Five Yoga Poses That Combat Depression

“Yoga’s unique mind-body approach is being used more and more to reduce stress in cases of PTSD, treat depression, and to enhance overall well-being. The following three studies provide some insight into the benefits of yoga for depression and anxiety:

One study reported that GABA levels increased after a session of yoga in experienced practitioners. GABA acts as a neurotransmitter which inhibits nerve transmission to the brain, resulting in calming and quieting the mind.

In another study of women suffering from mental distress, the women showed “significant improvements on measures of stress and psychological outcomes” after participating in a 3-month Iyengar yoga class.

13 psychiatric inpatients were studied to determine the effects of yoga on mood. Participants reported significant improvements in tension-anxiety, depression-dejection, anger-hostility, fatigue-inertia, and confusion-bewilderment…Here are five poses that can specifically help with depression:

Forward fold (Uttanasana). In Light on Yoga, B.K.S. Iyengar says about Uttanasana, “Any depression felt in the mind is removed if one holds the pose for two minutes or more.”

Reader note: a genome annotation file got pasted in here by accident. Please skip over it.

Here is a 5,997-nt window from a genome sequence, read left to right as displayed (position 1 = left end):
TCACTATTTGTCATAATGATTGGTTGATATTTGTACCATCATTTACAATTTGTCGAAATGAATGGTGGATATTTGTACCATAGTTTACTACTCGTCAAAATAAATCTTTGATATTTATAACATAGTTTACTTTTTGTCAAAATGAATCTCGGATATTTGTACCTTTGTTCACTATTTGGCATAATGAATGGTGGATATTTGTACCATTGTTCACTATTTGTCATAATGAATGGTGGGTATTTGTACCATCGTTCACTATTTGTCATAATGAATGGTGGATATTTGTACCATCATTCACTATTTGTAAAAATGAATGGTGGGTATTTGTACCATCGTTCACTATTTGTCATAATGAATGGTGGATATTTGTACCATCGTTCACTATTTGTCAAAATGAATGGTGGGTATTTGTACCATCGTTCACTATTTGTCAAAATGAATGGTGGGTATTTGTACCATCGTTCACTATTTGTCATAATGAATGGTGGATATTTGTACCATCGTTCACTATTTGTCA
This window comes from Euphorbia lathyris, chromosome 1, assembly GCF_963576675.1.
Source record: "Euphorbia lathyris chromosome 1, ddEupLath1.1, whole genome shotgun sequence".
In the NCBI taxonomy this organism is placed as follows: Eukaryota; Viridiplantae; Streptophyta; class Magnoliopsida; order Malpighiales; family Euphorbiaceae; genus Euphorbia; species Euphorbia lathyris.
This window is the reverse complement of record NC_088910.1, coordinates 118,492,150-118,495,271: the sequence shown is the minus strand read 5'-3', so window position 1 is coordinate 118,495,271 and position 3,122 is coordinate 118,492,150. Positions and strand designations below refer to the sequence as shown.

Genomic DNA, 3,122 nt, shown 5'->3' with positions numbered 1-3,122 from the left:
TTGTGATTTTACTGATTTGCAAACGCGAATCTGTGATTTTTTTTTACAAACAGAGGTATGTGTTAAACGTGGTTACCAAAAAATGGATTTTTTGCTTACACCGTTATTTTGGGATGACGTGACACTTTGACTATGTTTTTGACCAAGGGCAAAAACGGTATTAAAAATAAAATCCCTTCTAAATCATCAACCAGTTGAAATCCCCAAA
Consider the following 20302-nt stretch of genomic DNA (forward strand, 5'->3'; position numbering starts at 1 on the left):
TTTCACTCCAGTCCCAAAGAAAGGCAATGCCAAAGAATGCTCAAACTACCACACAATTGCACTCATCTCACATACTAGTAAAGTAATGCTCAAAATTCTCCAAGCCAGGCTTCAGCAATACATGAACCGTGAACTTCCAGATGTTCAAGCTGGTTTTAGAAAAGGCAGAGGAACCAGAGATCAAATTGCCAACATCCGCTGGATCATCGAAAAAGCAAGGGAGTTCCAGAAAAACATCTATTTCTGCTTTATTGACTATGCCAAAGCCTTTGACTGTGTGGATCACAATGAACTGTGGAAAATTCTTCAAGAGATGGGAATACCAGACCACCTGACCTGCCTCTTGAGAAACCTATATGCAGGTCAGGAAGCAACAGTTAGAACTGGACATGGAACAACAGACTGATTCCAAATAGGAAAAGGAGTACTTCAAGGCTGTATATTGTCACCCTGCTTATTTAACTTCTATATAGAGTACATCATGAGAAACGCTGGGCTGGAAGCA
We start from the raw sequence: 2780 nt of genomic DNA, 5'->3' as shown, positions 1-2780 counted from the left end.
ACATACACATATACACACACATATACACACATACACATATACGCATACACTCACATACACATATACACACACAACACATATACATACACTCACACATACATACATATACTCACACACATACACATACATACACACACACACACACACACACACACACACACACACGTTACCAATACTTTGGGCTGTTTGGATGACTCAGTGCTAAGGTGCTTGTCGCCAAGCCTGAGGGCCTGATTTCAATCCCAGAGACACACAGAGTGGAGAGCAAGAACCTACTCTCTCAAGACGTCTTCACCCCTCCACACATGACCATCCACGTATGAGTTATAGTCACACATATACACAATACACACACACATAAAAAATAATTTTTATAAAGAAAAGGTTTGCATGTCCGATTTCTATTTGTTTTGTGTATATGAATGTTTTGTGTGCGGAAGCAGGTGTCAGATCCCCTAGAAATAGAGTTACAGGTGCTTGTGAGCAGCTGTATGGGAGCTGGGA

Head-to-Knee Forward Bend (Janu Sirsasana). This seated forward fold is calming for the mind, stretches the hamstrings and groin, and stimulates the liver and kidneys [1].

Cobra (Bhujangasana). This backbend can be done in stages. It expands the chest and gives elasticity to the lungs [1].

Bridge (Setu Bandha Sarvangasana) . Bridge pose is a backbend that strengthens the legs, opens the chest, and stimulates the abdominal organs, lungs, and thyroid. Supported bridge, done with a block under your sacrum, is a nourishing restorative version.

Supported Headstand (Salamba Sirsasana). Sirsasana is called the “king of all asanas.” [1] Inversions literally turn your world upside down and give your brain cells a fresh supply of blood. Attention and presence are essential in this pose and thus a great way to pause your thoughts and renew your perspective. Restorative versions of sirsasansa, done with props, are an option as well.”

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